Even when I watch TV, I’m not watching TV

August 7, 2009

tvFROM JASON’S DESK, NOT HIS COUCH — I don’t watch television anymore, although I do watch an awful lot of television shows.

Apparently, television has never been more popular. Nielsen Media Research said in February that the average American watches 151 hours each month — up from 145 hours during the same span last year.

And as electronics become cheaper and the technology curve continues its exponential spike, televisions continue to fly off the shelves. There are an estimated two billion sets worldwide. In the United States, more than half of all homes now have three or more, with the average of all homes at 2.86, Nielsen’s Television Audience Report concluded. Two decades ago (1990), the average was just two television sets per home.

Now, Nielsen says as of July, there are actually more televisions in the States than there are people. (The nation’s population is estimated at 304 million.)

sets_per_homeI certainly have contributed to the jump. Not only do I have the 42-inch plasma in my living room, but I’ve got the 36-inch set in my bedroom, the 38-inch box in my den, and a 19-incher on the kitchen counter.

The truth is that I watch none of them. My television viewing is done online these days — and so by all rights it should be called webivision viewing. Corporate sites like Hulu, YouTube, and [AdultSwim], combined with the greymarket of TV Links and QuickSilverScreen, have supplanted the need for a crude television set.

The results have been disastrous, serving only to further erode my limited attention span. I used to slump in front of the tube and keep my eyes glued to it… now I can hardly watch five minutes without opening new tabs, checking mail, catching up on a forum argument, catching a quick webcomic, or browsing my Google Reader subscriptions. It makes for a much more franetic, less-informed, even cheapened viewing experience.

Widespread availability of show content doesn’t help, either. It used to be that I had to wait from week to week to get the next episode of Star Trek: The Next Generation, Boston Legal, Arrested Development, or what have you. That built in the element of delayed gratification: distance makes the heart grow fonder, and all that. Now I can hit Hulu and be watching any or all episodes of Dead Like Me or Sliders inside 20 seconds. It’s like celebrating Christmas everyday; it sounds great, but after a while, the presents just aren’t special anymore.

And that means I’m less likely to watch and appreciate all of any given show. There is far more Grade-A content out there to watch now than I can ever consume, which means I’m not obligated to stick with the cream of the crop through to completion and I can float on to the next pilot or premise that catches my wafting interest. That’s why I’ve only made it through the first three episodes of Spaced since Hulu posted the first and second seasons last week.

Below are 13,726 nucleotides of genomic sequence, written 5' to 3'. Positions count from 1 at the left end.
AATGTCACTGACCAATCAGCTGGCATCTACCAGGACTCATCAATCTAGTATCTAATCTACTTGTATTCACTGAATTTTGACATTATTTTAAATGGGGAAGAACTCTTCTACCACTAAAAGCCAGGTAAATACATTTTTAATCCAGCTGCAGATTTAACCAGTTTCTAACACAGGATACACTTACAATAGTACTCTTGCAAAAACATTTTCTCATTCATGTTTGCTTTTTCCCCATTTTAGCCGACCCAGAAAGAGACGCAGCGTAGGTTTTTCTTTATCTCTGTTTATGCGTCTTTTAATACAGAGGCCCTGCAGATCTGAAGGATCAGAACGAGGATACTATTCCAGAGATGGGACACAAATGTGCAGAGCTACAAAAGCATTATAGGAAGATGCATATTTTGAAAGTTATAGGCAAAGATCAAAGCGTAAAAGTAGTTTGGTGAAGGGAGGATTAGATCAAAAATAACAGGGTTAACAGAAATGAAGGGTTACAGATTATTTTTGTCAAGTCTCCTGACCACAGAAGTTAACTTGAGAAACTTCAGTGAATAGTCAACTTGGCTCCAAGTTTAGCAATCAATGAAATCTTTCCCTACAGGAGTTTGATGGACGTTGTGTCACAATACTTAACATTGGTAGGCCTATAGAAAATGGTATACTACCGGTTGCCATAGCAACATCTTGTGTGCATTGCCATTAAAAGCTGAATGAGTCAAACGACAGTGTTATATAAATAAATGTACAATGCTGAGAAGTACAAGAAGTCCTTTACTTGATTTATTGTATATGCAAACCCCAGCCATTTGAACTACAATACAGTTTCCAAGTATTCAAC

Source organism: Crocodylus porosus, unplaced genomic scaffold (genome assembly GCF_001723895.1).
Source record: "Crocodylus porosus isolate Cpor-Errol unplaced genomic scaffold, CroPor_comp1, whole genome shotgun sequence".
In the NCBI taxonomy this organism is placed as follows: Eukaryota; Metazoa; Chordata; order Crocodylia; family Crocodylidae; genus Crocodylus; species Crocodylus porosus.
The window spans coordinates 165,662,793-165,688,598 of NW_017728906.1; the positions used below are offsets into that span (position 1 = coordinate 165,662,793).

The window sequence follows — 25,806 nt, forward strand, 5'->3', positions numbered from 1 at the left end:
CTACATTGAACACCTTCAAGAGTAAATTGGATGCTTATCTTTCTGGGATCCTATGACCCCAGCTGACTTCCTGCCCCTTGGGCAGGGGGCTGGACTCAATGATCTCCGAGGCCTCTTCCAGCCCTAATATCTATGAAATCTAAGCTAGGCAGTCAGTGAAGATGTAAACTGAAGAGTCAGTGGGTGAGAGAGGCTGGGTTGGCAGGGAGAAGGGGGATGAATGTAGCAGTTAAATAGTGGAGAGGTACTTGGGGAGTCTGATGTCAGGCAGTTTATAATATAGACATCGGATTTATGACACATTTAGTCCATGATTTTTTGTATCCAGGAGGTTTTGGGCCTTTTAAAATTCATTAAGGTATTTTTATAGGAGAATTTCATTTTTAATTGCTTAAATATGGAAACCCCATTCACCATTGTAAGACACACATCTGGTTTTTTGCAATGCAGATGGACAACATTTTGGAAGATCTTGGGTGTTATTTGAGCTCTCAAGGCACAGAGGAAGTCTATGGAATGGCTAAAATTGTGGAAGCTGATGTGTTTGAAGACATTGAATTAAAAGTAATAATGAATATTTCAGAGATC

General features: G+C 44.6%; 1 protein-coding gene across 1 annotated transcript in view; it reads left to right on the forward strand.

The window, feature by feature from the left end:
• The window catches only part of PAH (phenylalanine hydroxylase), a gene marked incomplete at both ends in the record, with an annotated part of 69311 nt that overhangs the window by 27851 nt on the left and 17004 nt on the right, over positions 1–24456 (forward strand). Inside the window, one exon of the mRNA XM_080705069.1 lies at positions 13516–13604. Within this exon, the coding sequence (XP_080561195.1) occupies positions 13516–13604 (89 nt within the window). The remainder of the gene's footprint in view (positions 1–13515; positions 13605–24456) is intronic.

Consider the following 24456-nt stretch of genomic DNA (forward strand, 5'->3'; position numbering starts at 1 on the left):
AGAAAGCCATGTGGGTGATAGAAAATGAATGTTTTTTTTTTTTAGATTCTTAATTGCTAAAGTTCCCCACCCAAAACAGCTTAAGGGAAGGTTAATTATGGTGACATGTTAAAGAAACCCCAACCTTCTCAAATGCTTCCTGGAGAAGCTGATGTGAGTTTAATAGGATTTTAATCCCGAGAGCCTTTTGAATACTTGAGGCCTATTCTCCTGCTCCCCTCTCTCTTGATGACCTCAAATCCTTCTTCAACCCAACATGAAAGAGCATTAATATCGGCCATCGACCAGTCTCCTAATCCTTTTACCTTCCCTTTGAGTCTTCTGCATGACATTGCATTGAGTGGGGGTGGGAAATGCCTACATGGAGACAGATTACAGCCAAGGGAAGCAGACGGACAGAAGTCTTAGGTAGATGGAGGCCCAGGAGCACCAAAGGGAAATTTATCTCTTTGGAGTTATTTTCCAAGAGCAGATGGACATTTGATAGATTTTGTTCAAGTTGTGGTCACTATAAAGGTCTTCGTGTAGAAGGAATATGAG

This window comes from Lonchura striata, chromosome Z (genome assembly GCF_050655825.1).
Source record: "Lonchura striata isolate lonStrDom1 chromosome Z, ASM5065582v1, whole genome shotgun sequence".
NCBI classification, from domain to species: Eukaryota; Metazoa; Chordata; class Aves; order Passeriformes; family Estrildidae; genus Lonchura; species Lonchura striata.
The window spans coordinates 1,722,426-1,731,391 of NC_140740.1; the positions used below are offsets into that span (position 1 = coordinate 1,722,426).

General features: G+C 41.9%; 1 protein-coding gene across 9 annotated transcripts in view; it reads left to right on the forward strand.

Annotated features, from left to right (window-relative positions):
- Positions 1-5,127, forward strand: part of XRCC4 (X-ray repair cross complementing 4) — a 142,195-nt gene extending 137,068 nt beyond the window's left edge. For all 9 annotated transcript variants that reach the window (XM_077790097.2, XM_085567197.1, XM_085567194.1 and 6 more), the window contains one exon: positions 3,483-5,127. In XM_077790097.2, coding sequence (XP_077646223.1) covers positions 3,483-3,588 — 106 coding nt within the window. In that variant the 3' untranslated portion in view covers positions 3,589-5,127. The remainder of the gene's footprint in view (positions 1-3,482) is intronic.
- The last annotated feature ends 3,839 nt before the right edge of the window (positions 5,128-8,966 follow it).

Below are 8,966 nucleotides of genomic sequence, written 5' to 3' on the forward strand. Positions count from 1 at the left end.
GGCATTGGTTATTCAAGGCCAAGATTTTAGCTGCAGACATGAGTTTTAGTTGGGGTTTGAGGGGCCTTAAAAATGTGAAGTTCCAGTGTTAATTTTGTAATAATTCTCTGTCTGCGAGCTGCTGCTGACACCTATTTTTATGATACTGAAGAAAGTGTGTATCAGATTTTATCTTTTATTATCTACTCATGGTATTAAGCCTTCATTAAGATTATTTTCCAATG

There’s no pressure to get those episodes while the getting’s good.

Meanwhile, my big plasma upstairs is being slowly tortured. It’s stuck by wifely command on HGTV for hours at a time, with breaks for Live with Regis and Kelly, The Bonnie Hunt Show, or any fashion/cooking reality show aired by Bravo. That poor television must be begging for the sweet release of death.

I honestly can’t remember the last movie I watched on that blessed set. It was probably Transformers: The Movie from 1984 (the animated one). If it weren’t for the wife, the plasma would be hooked up to my computer. Were I a betting man, I’d say it’s only a matter of time before all televisions are just Net receptors, and that traditional, passive cable or satellite are going the way of the dinosaur.

That is, if the companies that control media can get their noses out of their proverbial asses and get in touch with the inevitable realities of our shifting culture.

Wallpaper of the Week: Kurt Vonnegut, or Slaughterhouse-4scrape

August 1, 2009


FROM JASON’S IMMEASURABLE GRIEF — It’s true. That fool’s paradise of visual filth, flamboyance, and foolery known as 4scrape is no more. It’s just another 404 now.

So it goes.

When it comes to image boards, as we’ve said before, 4scrape was the best way to scan for new desktop art. It not only cut out everything but the wallpapers themselves, but it also reduced the need to click through hundreds of links and page loads.

On July 27, the creator’s blog said the site is down and he/she won’t cast rez on it. The source code and SQL were posted, though, so the entire engine is open to the public for any willing to continue the good fight. There might even be a torrent release of the 150GB of image data cached by 4scrape (though that kind of a download is impractical at best and retarded at worst).

It didn’t take Ice-9, a prison riot, a Martian invasion force, a timequake, or nuclear holocaust to bring down 4scrape. Apparently, there were too many problems with the code to put more blood, sweat, and tears into it:

  • Cache for searches (potentially just post searches) is broken.
  • Threads need to be cached as a whole unit — assembling them from a 500,000-row table is too slow.
  • General consistency errors — there’s a bunch of images missing (???)
  • The scraper likes to shit itself to keep things lively.
  • The backend would occasionally crash/spinlock (???)
  • The JavaScript shit is a horrible mess.

So it goes.

Right before the site folded, I had been searching almost in vain for Kurt Vonnegut wallpapers to share. The top-most one was easy to find; but when I went looking for others — well, that’s when the 404 struck.